POLLS SAY CHRISTIANS OKAY WITH ABORTION, SO WHY IS IT DEVIL’S WORK?
Forty-four years ago the Supreme Court ruled in favor of women’s rights on abortion. Why this was ever up to nine men in the first place remains a mystery.
Rather than let that reasonable decision stand, Americans still argue about it daily. Because nothing really important has come up in politics since then, right?
Lost in that general murmur of complaint this week, Pew Research released some poll results about America’s abortion politics. The takeaway: We’re fucking fine with it already.
Oh yeah, sorry, spoilers.
Researcher Hannah Fingerhut writes:
The latest Pew Research Center political survey finds deep disagreement between – and within – the parties over abortion. In fact, the partisan divide on abortion remains far more polarized than it was two decades ago.
But in my very layman’s opinion, the consensus in favor of putting a woman’s uterus in her own hands (um, figuratively, of course…) remains pretty solid.
Some 57 percent of Americans say abortion should be legal in “most or all” cases. That includes a huge majority of both people who call themselves liberals and so-called moderates.
A generation ago (1995) it was 60 percent. The Pew numbers have gone up and down, but the majority always favors women.
(Notably, the majority has also always been women…)
Okay, some assholes still aren’t on board. But this is a country where pineapple on pizza almost broke up the union this year.
Hell, 40 percent of people back the Purge. There may be a ceiling on how much we can expect from everybody is all I’m saying
(Admittedly, those Purge supporters may be trolls. But the Purge will rid us of such people.)
Bottom line, even 53 percent of American Catholics say yes to abortion rights in the Pew numbers. So do a majority of black protestants and white mainline protestants. Only white evangelicals remain holdouts.
That bears repeating: even the fucking Catholics.
At the same time, every day we’re buffeted with claims that abortion is like Satan’s World of Warcraft habit. That is to say, not his full-time occupation, but on his mind more often than not.
In a barely coherent May blog, Italian Cardinal Carlo Caffarra (try saying it out loud. Now stop before you summon him…) declared abortion a “Satanic attempt to [ennoble] the killing of humans.”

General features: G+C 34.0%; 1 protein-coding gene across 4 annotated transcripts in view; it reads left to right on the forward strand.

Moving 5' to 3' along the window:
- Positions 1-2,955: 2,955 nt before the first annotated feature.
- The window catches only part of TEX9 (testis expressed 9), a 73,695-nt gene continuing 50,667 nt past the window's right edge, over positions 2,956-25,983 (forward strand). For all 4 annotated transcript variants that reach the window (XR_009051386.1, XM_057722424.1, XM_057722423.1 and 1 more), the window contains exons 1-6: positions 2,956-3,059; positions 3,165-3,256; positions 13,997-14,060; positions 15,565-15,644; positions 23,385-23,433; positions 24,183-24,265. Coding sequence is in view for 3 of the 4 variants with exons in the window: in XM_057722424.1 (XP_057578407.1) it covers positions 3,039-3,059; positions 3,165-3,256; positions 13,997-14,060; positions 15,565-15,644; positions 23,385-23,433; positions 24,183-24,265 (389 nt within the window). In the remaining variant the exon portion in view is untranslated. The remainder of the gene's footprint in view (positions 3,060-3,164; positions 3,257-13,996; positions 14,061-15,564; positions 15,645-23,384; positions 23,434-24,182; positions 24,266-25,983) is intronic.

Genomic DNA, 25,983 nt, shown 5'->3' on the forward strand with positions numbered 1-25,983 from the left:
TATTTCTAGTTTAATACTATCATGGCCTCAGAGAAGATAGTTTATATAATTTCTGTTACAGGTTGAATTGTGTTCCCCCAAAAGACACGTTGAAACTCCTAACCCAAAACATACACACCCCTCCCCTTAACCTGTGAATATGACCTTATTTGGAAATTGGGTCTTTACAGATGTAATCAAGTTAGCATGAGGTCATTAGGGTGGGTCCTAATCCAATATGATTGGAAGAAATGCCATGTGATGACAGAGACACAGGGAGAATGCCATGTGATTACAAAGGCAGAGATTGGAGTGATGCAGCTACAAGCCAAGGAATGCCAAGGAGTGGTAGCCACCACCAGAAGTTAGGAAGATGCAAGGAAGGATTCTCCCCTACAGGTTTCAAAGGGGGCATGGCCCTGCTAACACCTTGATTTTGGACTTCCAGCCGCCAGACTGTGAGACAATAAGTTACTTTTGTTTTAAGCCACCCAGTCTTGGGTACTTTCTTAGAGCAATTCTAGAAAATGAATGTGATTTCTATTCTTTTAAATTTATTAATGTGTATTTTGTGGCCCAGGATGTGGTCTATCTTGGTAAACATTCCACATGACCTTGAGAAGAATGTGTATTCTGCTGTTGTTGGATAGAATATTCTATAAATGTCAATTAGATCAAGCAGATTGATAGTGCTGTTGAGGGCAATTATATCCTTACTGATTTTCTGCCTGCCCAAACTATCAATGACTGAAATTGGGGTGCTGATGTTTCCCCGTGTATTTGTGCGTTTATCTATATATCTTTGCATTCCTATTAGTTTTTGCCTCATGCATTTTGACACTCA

A month later, Oregon preacher/walking bumper sticker Randy Alcorn said pretty much the exact same thing in a less wordy and opaque editorial: “Abortion is Satan’s attempt to kill god in effigy by destroying the little ones.”
These are two cherry-picked examples, but they’re hardly unusual cases. So why do I bring it up?
Well, Alcorn, Caffarra, and the millions of pro-choice Catholics and Protestants who break with them all say they believe in the same Jesus and the same devil.
But that’s only on paper. In practice, everybody’s gods and monsters seem to be different. To some people Satan is like the Willy Wonka of abortions. Others apparently think Jesus is just all right with a woman’s right.
The catch is, they probably don’t realize this is a contradiction. Sociologists tell us that most people default to assuming their peers agree with them on the issues.
In fact, in a 1999 book, Ohio State professor Carroll J Glynn argues this False Consensus Effect is the reason the anti-choice movement lost the fight leading up to Roe v Wade:
Many activists were working to make abortion easier, but almost no grassroots movement opposed abortion. Most people who opposed abortion believed theirs was the majority view.
So a Catholic against women’s rights probably thinks most Catholics agree. And it goes without saying that god always conveniently agrees with your own prejudices.
And if a dissenting voice pops up here and there? Well, we can always blame that on Satan. It’s why they keep him around.
Now me, I say a woman’s body is inviolable, subject to her will alone. And whether they know it or not, a majority of Americans are in Satan’s camp on this issue.
Of course, we can’t appeal to popularity to argue that something is right. But we do live in a country where public opinion steers policy. So when can we finally stop arguing about this one?